Holding On To Pride


Things are pretty rough right now.

I get that there’s a certain degree of hopelessness that comes with just being? Because everything that is is just kind of busy with reasons to focus on pumping pain into your ear, because the alternative feels like complicity with things you can’t help or focus on?

I get it.

There’s this thing I’ve taken to saying to queer folks on their birthdays. It’s been more and more important as time has gone on since I started. The average age for queer folk is typically much lower than nonmarginalised groups – same for people of colour, and even moreso for queer folk of colour. It’s all kinds of bad out there when you look at the statistics. And we know for a fact that these are imposed, societal burdens. Queer folk aren’t living in worse areas because they like smog more – they’re being pushed to those spaces by diminished earning potential and exclusionary housing policies, for example.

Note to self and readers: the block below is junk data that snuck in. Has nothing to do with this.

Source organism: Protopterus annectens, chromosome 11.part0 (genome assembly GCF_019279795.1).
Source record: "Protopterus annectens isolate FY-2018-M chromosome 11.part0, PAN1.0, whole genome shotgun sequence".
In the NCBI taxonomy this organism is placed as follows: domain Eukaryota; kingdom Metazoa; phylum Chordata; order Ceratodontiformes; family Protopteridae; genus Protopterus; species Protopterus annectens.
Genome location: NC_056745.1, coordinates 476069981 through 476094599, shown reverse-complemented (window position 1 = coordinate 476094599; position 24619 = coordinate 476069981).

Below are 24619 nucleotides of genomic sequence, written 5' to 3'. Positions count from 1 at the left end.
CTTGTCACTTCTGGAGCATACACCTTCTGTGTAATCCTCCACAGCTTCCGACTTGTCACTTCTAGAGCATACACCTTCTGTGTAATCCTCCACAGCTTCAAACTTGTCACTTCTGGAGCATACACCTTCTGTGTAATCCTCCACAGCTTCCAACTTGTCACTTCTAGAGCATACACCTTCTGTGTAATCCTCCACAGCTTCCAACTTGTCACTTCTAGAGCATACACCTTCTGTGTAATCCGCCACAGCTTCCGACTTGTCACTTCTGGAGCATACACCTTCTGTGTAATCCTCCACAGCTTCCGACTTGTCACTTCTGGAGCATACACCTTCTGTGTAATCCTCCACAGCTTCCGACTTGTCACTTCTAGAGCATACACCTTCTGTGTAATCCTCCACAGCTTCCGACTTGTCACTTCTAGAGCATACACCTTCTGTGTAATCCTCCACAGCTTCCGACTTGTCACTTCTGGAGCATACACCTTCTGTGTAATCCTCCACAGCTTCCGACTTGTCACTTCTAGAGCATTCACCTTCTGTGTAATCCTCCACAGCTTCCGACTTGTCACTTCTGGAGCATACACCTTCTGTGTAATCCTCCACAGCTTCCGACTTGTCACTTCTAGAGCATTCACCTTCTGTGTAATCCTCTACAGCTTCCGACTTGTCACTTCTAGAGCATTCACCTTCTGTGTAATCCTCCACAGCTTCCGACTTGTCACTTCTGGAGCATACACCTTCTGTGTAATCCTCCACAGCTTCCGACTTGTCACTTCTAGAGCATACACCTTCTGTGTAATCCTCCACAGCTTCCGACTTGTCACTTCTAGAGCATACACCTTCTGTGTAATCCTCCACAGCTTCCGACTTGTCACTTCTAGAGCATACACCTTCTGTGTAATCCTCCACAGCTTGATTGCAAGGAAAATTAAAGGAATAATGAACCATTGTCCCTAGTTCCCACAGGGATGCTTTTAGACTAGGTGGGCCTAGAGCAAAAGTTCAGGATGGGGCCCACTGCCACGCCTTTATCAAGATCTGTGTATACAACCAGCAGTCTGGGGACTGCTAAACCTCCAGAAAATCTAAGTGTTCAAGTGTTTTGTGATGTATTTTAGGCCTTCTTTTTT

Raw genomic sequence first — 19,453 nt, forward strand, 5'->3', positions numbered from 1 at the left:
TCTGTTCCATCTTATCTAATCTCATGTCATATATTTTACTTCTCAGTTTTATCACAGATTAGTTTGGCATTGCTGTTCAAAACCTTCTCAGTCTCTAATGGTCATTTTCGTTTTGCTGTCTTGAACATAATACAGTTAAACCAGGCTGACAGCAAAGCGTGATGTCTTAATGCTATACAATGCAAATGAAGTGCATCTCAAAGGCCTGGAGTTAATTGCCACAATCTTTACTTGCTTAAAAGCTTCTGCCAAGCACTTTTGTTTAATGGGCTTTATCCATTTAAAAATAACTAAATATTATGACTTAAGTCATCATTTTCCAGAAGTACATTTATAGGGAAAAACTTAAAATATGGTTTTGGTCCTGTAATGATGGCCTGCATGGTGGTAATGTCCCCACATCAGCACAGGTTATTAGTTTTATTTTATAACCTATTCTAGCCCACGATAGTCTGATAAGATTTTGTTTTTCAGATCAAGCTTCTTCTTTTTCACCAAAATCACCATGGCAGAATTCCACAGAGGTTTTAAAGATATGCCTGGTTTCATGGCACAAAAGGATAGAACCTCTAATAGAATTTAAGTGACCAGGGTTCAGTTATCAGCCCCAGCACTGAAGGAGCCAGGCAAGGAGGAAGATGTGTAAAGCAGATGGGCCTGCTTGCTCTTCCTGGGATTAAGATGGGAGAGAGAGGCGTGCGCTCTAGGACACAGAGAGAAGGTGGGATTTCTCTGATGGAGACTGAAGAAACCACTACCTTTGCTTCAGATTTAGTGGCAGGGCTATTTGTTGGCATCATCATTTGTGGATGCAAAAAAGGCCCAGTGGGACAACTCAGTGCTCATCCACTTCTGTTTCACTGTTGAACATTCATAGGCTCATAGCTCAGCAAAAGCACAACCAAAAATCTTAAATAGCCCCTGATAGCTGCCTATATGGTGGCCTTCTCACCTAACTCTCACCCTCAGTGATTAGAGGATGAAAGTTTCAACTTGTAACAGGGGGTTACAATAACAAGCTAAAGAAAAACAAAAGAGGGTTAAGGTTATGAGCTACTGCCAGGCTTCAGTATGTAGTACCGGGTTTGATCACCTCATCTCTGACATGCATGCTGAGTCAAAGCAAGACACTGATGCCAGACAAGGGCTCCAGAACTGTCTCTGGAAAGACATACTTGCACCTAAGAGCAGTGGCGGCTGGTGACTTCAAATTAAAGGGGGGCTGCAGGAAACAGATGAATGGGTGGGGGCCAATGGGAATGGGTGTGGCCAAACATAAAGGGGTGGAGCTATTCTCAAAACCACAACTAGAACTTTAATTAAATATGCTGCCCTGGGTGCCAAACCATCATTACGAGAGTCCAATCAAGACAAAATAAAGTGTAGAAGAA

The idea is this: Every day you live while the world is telling you to stop is a day you have stolen.

Every birthday, you are fighting to push back a number that is used to diminish the hope of others. Every expression of pride, every step forward, every refusal to hide and be polite about it, is pushing the average that people just like you, five, ten years ago, are going to be living into. Make your life better, make it happier, be proud of yourself, and be proud of refusing to die in a life that seeks to be cruel to you.

Right now there’s a lot saying no, stop. Be queer but you know, keep a lid on it. Be tidy about it. Don’t put your pronouns in your bio because that makes us uncomfortable. Why you gotta make a fuss about it? Why is Pride so flamboyant, why are people so out there about it, why do you have to post ‘girls’ twenty times in a day?

And whatever it is you love, I encourage you to embrace the lesson of the mermaid: